hi all
Please help me. I am A bgineer of C language and i want a solution of my question that is;--- "A program that print each world of a given string reverse".
If any one of you can solve this than please give me an answer

#include <stdio.h>
#include <conio.h>
void main( void )
  char a[100];
  char b[10][20];
  int x, m = 0, p, wrd = 0, i = 0;
  printf ( "Enter a sentence:" );
  gets ( a );
  for ( x = 0; a[x] != '\0'; x++ )
     if ( a[x] == ' ' )
        for ( p = m; p <= x; p++ )
           b[wrd][i++] = a[p];
           b[wrd][i] = '\0';
           m = x + 1;
           i = 0;
  i = 0;
  if ( a[x] == '\0' )
     for ( p = m; p <= x; p++ )
        b[wrd][i++] = a[p];
        b[wrd][i] = '\0';
  for ( i = wrd; i >= 0 ; i-- )
     int j = 0;
     while ( b[i][j] != '\0' )
        printf ( "%c", b[i][j++] );
     printf ( "\n" );
I see sarcasm. Salem didn't or he didn't like it.
A spoonfed answer, and a terrible one at that - void main, gets(), unportable.

You'd think some people would know by now not spoon-feed complete answers without any demonstration of effort from the OP

> void main( void )
This is simply wrong. main returns an int - no ifs buts or maybes.

> gets ( a );
This is utterly dangerous. Use fgets() to read a line safely.

> #include <conio.h>
This is gratuitous unportability for no good reason.

The OP is the beneficiary of the nice explanation.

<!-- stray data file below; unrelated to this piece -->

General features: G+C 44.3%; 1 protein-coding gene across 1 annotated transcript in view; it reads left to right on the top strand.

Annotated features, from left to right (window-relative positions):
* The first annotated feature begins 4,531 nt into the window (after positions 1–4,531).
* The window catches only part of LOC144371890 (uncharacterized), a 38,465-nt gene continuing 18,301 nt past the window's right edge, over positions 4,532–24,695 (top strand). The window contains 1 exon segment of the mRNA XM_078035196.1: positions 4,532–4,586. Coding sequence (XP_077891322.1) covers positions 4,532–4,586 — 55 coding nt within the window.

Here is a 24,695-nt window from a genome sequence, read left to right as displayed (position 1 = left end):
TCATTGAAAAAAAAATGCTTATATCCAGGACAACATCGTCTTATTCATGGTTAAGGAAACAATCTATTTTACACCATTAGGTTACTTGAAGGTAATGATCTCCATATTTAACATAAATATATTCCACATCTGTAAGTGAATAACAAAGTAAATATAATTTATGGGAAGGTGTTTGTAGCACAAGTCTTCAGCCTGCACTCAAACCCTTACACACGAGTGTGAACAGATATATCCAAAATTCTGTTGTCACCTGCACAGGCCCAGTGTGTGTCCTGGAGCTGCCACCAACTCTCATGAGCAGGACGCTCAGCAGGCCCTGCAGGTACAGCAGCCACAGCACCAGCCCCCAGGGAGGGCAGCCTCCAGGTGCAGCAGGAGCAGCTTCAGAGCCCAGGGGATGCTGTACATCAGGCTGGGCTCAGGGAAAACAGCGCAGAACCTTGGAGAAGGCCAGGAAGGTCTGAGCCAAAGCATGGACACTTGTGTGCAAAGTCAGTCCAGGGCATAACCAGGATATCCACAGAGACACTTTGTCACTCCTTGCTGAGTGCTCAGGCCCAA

unnecessary colouring parts of your post in green, and most notably against the forum rules :)

Of what use would tokenizing the string be?
The question isn't to reverse the words in a string.

This looks suspiciously like a question intended by a job interviewer to filter out the people who can't code at all.

>The question isn't to reverse the words in a string.
Yes, it is. "Print each word of a given string in reverse". There's just no requirement that the reversal be permanent, which gives one quite a few options in solving the problem. Tokenizing the string is one of them. In order of impressiveness (from least to most) without adding any new restrictions, I would say these are the expected solutions:

1) iamthwee's copy to extra storage (which is technically tokenizing ;))
2) A direct print using a similar technique as iamthwee
3) Tokenizing the string and printing it with extra storage
4) Tokenizing the string and printing it with recursion
5) A recursive print without tokenizing
6) A flip-flop in place reversal

If the original question is the start of an interview problem, I have no doubt that further restrictions would be added so as to direct the interviewee to one of the latter solutions.

This article has been dead for over six months. Start a new discussion instead.